We report on the lasing of III-nitride nonpolar, violet, vertical-cavity surface-emitting lasers (VCSELs) with III-nitride tunnel-junction (TJ) intracavity contacts and ion implanted apertures (IIAs). The TJ VCSELs are compared to similar VCSELs with tin-doped indium oxide (ITO) intracavity contacts. Prior to analyzing device results, we consider the relative advantages of III-nitride TJs for blue and green emitting VCSELs. The TJs are shown to be most advantageous for violet and UV VCSELs, operating near or above the absorption edge for ITO, as they significantly reduce the total internal loss in the cavity. However, for longer wavelength III-nitride VCSELs, TJs primarily offer the advantage of improved cavity design flexibility, allowing one to make the p-side thicker using a thick n-type III-nitride TJ intracavity contact. This offers improved lateral current spreading and lower loss, compare to using ITO and p-GaN, respectively. These aspects are particularly important for achieving high-power CW VCSELs, making TJs the ideal intracavity contact for any III-nitride VCSEL. A brief overview of III-nitride TJ growth methods is also given, highlighting the molecular-beam epitaxy (MBE) technique used here. Following this overview, we compare 12 mu m aperture diameter, violet emitting, TJ and ITO VCSEL experimental results, which demonstrate the significant improvement in differential efficiency and peak power resulting from the reduced loss in the TJ design. Specifically, the TJ VCSEL shows a peak power of similar to 550 mu W with a threshold current density of similar to 3.5 kA/cm(2), while the ITO VCSELs show peak powers of similar to 80 mu W and threshold current densities of similar to 7 kA/cm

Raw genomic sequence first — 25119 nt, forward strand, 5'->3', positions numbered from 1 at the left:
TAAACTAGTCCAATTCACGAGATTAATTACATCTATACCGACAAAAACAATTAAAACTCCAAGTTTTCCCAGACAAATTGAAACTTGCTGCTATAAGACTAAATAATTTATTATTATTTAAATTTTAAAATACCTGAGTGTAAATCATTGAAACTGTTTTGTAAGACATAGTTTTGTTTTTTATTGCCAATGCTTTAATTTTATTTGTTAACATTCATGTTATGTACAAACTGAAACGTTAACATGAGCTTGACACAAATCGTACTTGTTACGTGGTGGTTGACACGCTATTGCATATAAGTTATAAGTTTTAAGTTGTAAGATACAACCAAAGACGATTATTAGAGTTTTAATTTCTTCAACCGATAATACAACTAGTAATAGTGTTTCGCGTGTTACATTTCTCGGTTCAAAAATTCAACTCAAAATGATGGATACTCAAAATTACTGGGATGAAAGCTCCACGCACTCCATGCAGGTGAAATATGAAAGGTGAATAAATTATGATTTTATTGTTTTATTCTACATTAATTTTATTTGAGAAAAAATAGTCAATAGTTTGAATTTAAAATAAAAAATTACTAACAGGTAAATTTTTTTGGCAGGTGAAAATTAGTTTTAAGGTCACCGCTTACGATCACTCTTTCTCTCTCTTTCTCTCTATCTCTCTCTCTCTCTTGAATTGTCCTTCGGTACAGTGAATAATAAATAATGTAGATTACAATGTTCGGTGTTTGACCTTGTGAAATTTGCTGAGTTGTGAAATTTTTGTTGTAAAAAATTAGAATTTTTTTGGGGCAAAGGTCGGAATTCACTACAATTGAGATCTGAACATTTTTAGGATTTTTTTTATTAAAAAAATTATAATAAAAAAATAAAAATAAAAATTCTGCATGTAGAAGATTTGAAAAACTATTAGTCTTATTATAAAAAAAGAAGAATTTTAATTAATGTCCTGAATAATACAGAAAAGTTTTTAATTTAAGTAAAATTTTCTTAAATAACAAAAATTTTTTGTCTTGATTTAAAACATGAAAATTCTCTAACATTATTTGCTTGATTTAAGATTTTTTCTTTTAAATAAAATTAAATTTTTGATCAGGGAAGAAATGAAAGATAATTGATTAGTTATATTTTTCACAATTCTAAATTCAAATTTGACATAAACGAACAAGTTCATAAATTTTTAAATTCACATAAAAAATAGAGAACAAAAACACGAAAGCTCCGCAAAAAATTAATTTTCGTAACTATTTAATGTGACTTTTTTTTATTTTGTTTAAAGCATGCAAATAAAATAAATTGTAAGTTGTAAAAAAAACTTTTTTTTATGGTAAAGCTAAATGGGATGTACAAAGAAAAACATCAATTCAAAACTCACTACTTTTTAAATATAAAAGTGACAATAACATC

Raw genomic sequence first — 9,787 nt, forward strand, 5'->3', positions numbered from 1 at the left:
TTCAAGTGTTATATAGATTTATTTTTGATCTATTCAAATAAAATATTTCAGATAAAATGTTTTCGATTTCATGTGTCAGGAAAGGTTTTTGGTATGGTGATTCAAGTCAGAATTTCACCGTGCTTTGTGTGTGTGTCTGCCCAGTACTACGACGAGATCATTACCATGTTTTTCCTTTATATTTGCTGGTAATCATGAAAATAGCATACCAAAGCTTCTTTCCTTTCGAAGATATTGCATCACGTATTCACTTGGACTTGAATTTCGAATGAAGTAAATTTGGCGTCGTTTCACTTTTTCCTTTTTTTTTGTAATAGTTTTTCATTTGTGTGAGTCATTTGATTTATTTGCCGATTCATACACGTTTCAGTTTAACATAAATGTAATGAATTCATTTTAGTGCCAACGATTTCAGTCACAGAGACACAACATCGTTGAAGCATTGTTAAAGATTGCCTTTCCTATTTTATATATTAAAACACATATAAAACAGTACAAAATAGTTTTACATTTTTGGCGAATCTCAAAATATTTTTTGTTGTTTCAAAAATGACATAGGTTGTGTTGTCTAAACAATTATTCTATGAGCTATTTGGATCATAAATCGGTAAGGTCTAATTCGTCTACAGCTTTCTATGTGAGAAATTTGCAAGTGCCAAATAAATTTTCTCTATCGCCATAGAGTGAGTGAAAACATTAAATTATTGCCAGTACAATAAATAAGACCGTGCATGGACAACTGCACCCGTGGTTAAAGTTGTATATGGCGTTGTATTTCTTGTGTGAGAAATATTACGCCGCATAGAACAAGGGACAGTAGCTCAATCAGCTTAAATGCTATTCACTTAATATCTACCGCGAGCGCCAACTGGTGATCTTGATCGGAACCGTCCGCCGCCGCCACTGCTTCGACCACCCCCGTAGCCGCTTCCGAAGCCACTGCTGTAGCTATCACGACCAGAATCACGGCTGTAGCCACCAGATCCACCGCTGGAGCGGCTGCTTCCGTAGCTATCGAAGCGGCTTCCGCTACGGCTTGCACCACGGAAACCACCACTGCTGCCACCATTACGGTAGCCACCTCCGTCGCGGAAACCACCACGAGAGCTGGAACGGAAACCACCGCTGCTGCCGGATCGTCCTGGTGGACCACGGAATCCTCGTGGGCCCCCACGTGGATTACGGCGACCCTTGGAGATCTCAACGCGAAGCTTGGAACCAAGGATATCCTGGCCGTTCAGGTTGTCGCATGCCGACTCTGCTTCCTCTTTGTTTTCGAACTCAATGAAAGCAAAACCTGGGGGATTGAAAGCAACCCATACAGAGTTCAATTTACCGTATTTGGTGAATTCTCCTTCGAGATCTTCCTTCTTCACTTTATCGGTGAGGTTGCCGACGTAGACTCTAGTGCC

Bibliographical noteKAUST Repository Item: Exported on 2020-10-01
Acknowledgements: The authors would like to thank Mitsubishi Chemical Corporation for providing high-quality free-standing mplane GaN substrates. This work was funded in part by the King Abdulaziz City for Science and Technology (KACST) Technology Innovations Center (TIC) program, and the Solid State Lighting and Energy Electronics Center (SSLEEC) at the University of California, Santa Barbara (UCSB). Partial funding for this work came from Prof. Boon S. Ooi at King Abdullah University of Science and Technology (KAUST), through his participation in the KACST-TIC program. A portion of this work was done in the UCSB nanofabrication facility, with support from the NSF NNIN network (ECS- 03357650), the UCSB Materials Research Laboratory (MRL), which is supported by the NSF MRSEC program (DMR- 1121053), and the California NanoSystem Institute’s (CNSIs) Center for Scientific Computing at UCSB.